Eight years after making a trip to the College World Series with Mississippi State, Kendall Graveman is going to THE World Series with the Houston Astros. Graveman worked four scoreless innings over three appearances for the Astros, who finished off Boston 5-0 Friday in Game 6 of the American League Championship Series. It was a 2-0 game when Graveman wriggled out of a jam in the seventh inning with the help of a great throw by catcher Martin Maldonado. Graveman was disappointed when Seattle traded him to Houston back in July, but he no doubt feels better about the move today. … For the Red Sox, who scored just three total runs in Games 4, 5 and 6, ex-MSU star Hunter Renfroe had a forgettable series. He was 1-for-16 with eight strikeouts and was lifted for a pinch hitter in what would have been his final at-bat. … This will be Houston’s fourth trip to the Fall Classic; the first came in 2005, when Mississippi native Roy Oswalt and former Jackson Generals Lance Berkman and Raul Chavez helped the club win the National League pennant. Houston’s Double-A team played in Jackson at Smith-Wills Stadium from 1991-99. … The Astros’ hitting coach is Troy Snitker, son of Atlanta manager Brian Snitker, who was the first Mississippi Braves manager in 2005. The younger Snitker played briefly in Atlanta’s minor league system but did not make it to Pearl. … The elder Snitker and the Braves will lean on ex-M-Braves pitcher Ian Anderson in tonight’s Game 6 of the National League Championship Series. Only 23 years old, Anderson has made six postseason starts over two years and is 3-0 with a 1.35 ERA. In 2018-19 in Mississippi, he was 9-6, 2.62. In 2019, he started a combo no-hitter at Trustmark Park while wearing a Jackson Generals uniform on a special tribute night. … Anderson is one of several M-Braves alumni on the Atlanta roster. In addition, reserve infielder Orlando Arcia played for Biloxi on his route to the big leagues in Milwaukee’s system. … The Los Angeles Dodgers also have an M-Braves alum on their club: Reliever Evan Phillips pitched in Pearl in 2016 and ’17 on his circuitous journey to the NLCS. The Dodgers claimed Phillips off waivers from Tampa Bay in mid-August; he was previously released by Baltimore. He has thrown three scoreless innings against the Braves. … Brookhaven native and veteran MLB umpire Lance Barksdale is scheduled to work behind home plate tonight at Truist Park. P.S. Kudos to Hattiesburg native Robert Carson and Biloxi native Jacob Lindgren, who were part of championship teams in the top two independent leagues. Carson pitched for Atlantic League champ Lexington and Lindgren for American Association winner Kansas City. Both Carson and Lindgren, an MSU alum, previously pitched in the big leagues.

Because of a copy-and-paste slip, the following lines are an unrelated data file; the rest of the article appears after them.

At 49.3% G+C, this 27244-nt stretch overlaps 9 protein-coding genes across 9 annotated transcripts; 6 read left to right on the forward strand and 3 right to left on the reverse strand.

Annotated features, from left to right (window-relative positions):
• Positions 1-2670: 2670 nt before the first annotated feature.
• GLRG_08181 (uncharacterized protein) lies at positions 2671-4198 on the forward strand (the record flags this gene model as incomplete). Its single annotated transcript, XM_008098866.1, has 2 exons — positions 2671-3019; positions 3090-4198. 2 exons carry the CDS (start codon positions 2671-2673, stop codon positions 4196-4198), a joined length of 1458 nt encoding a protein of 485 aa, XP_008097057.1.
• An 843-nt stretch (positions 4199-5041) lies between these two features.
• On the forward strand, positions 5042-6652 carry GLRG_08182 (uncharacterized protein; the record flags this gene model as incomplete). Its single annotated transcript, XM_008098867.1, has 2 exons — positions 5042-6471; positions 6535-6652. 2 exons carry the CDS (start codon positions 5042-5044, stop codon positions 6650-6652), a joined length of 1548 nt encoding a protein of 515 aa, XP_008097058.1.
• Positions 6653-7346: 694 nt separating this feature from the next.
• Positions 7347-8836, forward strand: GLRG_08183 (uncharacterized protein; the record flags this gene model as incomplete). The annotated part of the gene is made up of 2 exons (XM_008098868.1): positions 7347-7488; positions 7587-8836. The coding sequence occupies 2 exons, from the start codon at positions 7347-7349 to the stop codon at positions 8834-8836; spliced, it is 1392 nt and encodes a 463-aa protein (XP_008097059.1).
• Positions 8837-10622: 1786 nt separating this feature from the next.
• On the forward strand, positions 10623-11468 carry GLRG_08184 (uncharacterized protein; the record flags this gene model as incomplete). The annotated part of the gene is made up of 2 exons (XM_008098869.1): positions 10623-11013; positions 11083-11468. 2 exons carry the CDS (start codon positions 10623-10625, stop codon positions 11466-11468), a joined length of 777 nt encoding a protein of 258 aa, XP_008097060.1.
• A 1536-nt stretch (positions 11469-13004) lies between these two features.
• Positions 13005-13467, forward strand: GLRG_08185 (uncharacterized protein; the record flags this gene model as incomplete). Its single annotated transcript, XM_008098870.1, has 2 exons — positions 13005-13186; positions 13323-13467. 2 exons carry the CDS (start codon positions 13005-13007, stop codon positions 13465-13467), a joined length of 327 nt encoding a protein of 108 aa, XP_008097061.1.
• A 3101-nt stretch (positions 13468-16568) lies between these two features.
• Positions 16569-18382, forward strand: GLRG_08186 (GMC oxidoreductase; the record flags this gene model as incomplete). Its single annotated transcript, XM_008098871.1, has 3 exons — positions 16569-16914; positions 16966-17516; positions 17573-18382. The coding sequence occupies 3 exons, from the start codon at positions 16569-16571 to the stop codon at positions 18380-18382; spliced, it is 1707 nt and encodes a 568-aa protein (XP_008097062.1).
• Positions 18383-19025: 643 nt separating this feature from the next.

The frustration the Boston Red Sox experienced on Wednesday night can be captured in one at-bat in the bottom of the fifth inning. Former Mississippi State star Hunter Renfroe was up with the Red Sox down 1-0, two runners on, no outs. The Crystal Springs native, who had 31 homers and 96 RBIs this season, got ahead in the count 2-0. Was it his time? No. Houston starter Framber Valdez threw his signature sinker, and Renfroe rolled into a 6-4-3 double play. The next batter, Alex Verdugo, also bounced out. Boston got nothing, and the Astros then blew up for five runs in the sixth en route to a 9-1 victory that puts them ahead 3-2 in the American League Championship Series that heads back to Houston. Valdez was brilliant over eight innings, limiting the Red Sox to three hits. The Sox had just five hits in a 9-2 loss in Game 4 on Tuesday. Several of Boston’s big bats have gone cold. Kyle Schwarber is batting .143 in the series, Xander Bogaerts .227, Verdugo .235. Renfroe’s slump has been particularly pronounced. He is 1-for-14 (.071) with one RBI, that coming in Game 1. He was 0-for-3 with a strikeout and two GIDPs in Game 5. Surely, he is frustrated, as are his teammates, but he is not down, said DH J.D. Martinez. “I think Hunter’s been even-keeled all year,” he said in a nesn.com story. “I don’t see him down at all. You know, he is still going up there. He puts up tough at-bats.” Backs to the wall, the Red Sox need some of those tough at-bats to produce hits and runs. P.S. Unsung hero in Atlanta’s crucial Game 4 win in the National League Championship Series: A.J. Minter. The former Mississippi Braves left-hander (2016-17) pitched two near-perfect innings in middle relief in the Braves’ 9-2 win against Los Angeles. Minter pitched the sixth and seventh innings when the lead was a precarious 5-2 and threw 16 of 22 pitches for strikes. He yielded just one hit. With ace Max Fried, another ex-M-Braves standout, starting tonight in Game 5, the Braves, up 3-1, have to feel they’re in pretty good shape.